The Swiss power trio Coroner has often been called the “Rush of Thrash” for their progressive bent and formidable performances. And their albums don’t get much more progressive and formidable than their fourth, 1991’s Mental Vortex. Here’s one of my favourite tracks from it, Son of Lilith. It’s still got enough crunch and neck-snapping intensity to please thrashers but this song is more about precision and groove. It’s got an earworm of a chorus and a guitar solo to die for. Total class.
The 90s were a challenging time for classic metal acts but, for Saxon, the decade got off to a promising start. The “10 Years of Denim & Leather” back-to-basics tour rejuvenated the band. Aiming to carry the momentum into the studio, the band signed with Virgin Records and headed to Germany to record their comeback album Solid Ball of Rock.
Released in 1991, Solid Ball of Rock finds Saxon returning to a heavier, err… ballsier style. It opens with its title-track and most enduring classic: the band taking Bram Tchaikovsky’s Jerry-Lee Lewis inspired rock n’ roller and giving it an AC/DC-grade kick up the arse (with a cool nod to The Sensational Alex Harvey Band in its Faith Healer-esque intro). It’s followed by the equally thrilling Altar of the Gods. Bolstered by the writing contribution* and forceful playing of new bassist Nibbs Carter, it’s a belter of a track with an aggressive, metallic approach that recalls the classic days of Power & the Glory while also pointing the way forward to the band’s future power metal leanings.
It’s an encouraging opening but doubt sets in with Requiem (We Will Remember). The album’s only single, it maintains the feel-good vibe but its sentimentality, U2 jangle and “whoa-ohs” don’t sit well with me. But it proves to be the album’s only real wobble: the remaining tracks alternating between straightforward, open-chord rock n’ roll like I Just Can’t Get Enough and I’m On Fire and top-notch galloping Priest-y metal like Lights in the Sky and Baptism of Fire. The rock n’ roll tracks are a bit disposable by Saxon standards but have an enjoyably bouncy vitality while the metal tracks add crucial depth and grit with the epic, enigmatic Refugee adding class to the album’s late stages. It’s a strong combination of styles and a cohesive collection.
The overall sense with Solid Ball of Rock is of a band rediscovering their spark and spirit. Sticking to the basics but simultaneously mapping out new directions. The album did great business for the band and, although there were still challenging times ahead, Solid Ball of Rock is a pivotal Saxon album: a joyous, rocking reboot. The story of modern Saxon starts here.
*Nibbs’ remarkable dominance of the writing credits here turns out to be an exaggeration. With litigious former managers breathing down Saxon’s neck they protected their royalties by crediting most of the songs to Nibbs: the only member of the band with no links to their past contracts. Crafty buggers.
‘Everywhere I go there’s bad news on the radio’. In 1989 the bad news was that Ian Gillan* had been given the heave-ho from the (formerly) reunited Deep Purple. He wasted no time getting his career back on track, releasing the smooth AOR-styled Naked Thunder in 1990 just before Deep Purple returned with their own Slaves and Masters (with Joe Lynn Turner in place of the ousted Ian). Perhaps their return brought out Gillan’s competitive spirit because with his next release, 1991’s Toolbox, he got hard and dirty, dirty, dirty, dirty, dirty…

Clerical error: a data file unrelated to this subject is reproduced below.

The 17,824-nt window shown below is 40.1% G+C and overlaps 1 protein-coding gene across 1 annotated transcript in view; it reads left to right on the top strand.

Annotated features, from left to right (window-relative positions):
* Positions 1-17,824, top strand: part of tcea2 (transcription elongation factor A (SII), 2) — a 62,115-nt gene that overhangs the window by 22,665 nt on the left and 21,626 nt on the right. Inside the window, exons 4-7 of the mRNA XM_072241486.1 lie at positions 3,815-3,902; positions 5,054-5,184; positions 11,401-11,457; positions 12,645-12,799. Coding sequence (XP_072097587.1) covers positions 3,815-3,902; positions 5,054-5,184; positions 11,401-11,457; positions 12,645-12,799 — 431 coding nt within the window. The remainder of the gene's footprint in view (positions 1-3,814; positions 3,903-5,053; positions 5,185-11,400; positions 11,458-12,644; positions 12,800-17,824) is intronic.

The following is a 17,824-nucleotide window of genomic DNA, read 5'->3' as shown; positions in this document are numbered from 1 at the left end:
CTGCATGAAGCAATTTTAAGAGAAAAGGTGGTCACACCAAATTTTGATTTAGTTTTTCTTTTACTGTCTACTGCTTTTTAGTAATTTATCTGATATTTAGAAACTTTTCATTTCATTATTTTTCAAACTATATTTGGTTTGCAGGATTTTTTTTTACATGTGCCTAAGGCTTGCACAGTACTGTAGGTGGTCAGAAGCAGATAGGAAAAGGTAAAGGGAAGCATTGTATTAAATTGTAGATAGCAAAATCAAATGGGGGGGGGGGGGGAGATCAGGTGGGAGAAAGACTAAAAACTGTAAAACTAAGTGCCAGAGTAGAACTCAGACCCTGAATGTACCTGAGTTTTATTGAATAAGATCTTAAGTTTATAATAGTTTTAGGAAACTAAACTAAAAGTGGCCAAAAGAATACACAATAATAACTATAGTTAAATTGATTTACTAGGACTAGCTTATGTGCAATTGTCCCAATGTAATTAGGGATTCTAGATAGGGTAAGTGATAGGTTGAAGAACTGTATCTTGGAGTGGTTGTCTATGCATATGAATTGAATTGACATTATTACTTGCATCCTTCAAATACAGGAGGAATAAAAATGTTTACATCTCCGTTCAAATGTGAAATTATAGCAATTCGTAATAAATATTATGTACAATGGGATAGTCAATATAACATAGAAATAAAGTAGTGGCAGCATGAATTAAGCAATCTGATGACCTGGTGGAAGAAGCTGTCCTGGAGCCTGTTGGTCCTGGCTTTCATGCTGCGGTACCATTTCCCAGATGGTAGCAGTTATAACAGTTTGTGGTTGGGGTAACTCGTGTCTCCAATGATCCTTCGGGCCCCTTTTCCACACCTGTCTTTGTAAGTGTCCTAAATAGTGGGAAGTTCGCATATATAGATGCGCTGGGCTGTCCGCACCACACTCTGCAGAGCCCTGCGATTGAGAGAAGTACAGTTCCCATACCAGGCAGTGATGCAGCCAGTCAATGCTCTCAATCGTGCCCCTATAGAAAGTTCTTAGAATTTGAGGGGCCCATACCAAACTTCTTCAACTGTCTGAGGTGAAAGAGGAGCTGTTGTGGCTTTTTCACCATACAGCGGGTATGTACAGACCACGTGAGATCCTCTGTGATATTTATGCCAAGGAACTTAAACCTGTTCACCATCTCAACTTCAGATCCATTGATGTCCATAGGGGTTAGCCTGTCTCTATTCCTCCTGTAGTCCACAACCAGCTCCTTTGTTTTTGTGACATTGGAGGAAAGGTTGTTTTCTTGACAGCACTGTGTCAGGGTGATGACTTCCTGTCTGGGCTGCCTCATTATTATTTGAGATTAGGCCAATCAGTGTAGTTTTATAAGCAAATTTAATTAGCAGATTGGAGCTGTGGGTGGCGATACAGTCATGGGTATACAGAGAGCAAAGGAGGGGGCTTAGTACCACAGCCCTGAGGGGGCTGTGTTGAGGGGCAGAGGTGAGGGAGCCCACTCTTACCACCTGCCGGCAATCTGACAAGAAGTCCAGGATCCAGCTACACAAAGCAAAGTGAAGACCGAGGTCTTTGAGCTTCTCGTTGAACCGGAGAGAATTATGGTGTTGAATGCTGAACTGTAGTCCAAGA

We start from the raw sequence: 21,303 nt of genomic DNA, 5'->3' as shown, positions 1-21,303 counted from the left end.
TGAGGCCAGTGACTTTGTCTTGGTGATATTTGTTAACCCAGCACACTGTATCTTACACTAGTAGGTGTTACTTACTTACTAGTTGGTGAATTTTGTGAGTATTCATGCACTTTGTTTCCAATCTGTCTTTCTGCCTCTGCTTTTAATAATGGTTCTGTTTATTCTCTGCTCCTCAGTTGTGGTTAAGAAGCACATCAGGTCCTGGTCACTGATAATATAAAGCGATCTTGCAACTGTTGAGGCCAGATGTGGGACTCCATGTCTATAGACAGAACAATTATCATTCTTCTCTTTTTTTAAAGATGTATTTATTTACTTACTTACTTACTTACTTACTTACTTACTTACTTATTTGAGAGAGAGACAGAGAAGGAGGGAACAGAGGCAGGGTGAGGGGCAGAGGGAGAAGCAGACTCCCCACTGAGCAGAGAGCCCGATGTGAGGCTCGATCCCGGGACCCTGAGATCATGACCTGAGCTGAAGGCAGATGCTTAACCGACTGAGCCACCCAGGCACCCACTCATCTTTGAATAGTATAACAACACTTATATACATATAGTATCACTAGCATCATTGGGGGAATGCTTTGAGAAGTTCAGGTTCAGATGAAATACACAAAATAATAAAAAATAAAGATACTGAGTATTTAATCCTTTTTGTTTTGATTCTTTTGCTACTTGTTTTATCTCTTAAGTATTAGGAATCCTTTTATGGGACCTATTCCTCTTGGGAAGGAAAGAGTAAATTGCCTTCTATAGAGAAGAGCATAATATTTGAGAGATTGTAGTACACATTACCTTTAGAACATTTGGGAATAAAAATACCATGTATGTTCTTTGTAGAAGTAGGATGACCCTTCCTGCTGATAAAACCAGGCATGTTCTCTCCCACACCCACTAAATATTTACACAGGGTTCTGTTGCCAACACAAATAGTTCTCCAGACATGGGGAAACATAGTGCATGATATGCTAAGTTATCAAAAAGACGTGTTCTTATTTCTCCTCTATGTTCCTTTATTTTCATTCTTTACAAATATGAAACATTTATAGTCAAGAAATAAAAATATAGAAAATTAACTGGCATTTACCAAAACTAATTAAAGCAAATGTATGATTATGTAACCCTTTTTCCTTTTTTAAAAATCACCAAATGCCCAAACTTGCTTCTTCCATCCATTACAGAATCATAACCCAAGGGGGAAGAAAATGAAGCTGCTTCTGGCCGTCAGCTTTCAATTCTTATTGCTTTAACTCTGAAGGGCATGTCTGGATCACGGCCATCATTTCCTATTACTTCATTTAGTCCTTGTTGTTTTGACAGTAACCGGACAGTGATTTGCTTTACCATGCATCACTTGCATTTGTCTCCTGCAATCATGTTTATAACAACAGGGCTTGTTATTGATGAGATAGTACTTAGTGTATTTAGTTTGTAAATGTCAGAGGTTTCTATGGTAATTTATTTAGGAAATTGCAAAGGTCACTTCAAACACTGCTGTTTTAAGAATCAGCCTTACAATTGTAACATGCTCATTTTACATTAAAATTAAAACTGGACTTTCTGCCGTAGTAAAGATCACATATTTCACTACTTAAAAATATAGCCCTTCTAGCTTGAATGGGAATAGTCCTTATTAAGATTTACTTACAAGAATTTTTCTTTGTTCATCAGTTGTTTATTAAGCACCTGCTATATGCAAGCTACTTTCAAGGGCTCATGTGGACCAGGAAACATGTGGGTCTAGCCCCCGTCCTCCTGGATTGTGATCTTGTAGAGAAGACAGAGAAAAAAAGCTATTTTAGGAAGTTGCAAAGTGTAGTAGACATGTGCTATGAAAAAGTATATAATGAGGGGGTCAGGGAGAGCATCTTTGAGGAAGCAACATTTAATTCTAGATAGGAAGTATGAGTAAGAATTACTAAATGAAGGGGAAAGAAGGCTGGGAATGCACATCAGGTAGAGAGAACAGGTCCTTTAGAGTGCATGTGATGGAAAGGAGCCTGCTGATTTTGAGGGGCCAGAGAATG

The lush keyboards of Naked Thunder were gone. Gillan’s new band was a guitar-driven power trio with a sturdy American rhythm section of Brett Bloomfield on bass and Y&T’s Leonard Haze on the drums. Producer Chris Tsangarides did an excellent job with the crisp and warm reverb-heavy sound. Only guitarist Steve Morris remained from Naked Thunder but in a more starring role with his Van Halen riffs and colourful solos all over the new album. While the musical backing is generic it’s also vibrant and lively, inspiring a fantastic Gillan vocal performance full of personality, echoing octave-defying screams, lusty exhortations and witty, playful lyrics. Mostly about shagging. Deep Purple never got this party-hearty but there is still some familiar Purple-esque heft in the bluesy Hang Me Out to Dry and Dirty Dog. The two-part Dancing Nylon Shirt saga is more oddball with its groovy, churning riff although the second part edges a bit on the silly side. And although Toolbox is a light-hearted album overall, there are serious moments like the up-tempo Candy Horizon and Pictures of Hell which are topped with catchy Maiden-esque guitar melodies and maniacal singing. Even the ballad Don’t Hold Me Back has a sense of macho defiance, an album highlight with its lush, surf mood and building chorus. But the album is absolutely priceless when it’s just straight up rock n’ rolling fun: the title-track, Bed of Nails and Everything I Need invoke giddy, breathless joy, blasting your worries away.
A car shaped fanny
A Dong Shaped Bell
A Power Shaped Nap
When it was released, Rock journalist Chris Welch said that if Toolbox wasn’t ‘a huge hit then maybe Rock really is dead’. Alas, Toolbox wasn’t a hit and Gillan was soon back in Purple, the battle raging on. Despite Welch’s dire prognostications Rock managed to live on and so did Toolbox. I always had it down as competent but entertaining but, over the years, I’ve enjoyed it more and more. It’s aged well. It’s the sound of a band that are loving what they do, and one of Rock’s greatest singers on brilliant form. It’s become one of my reset buttons any time my music listening feels uninspired, the kind of life-affirming fun that never dies.
*Worth pointing out that, although the ‘Gillan’ band logo is used on the cover, this release is considered and billed as an Ian Gillan solo album.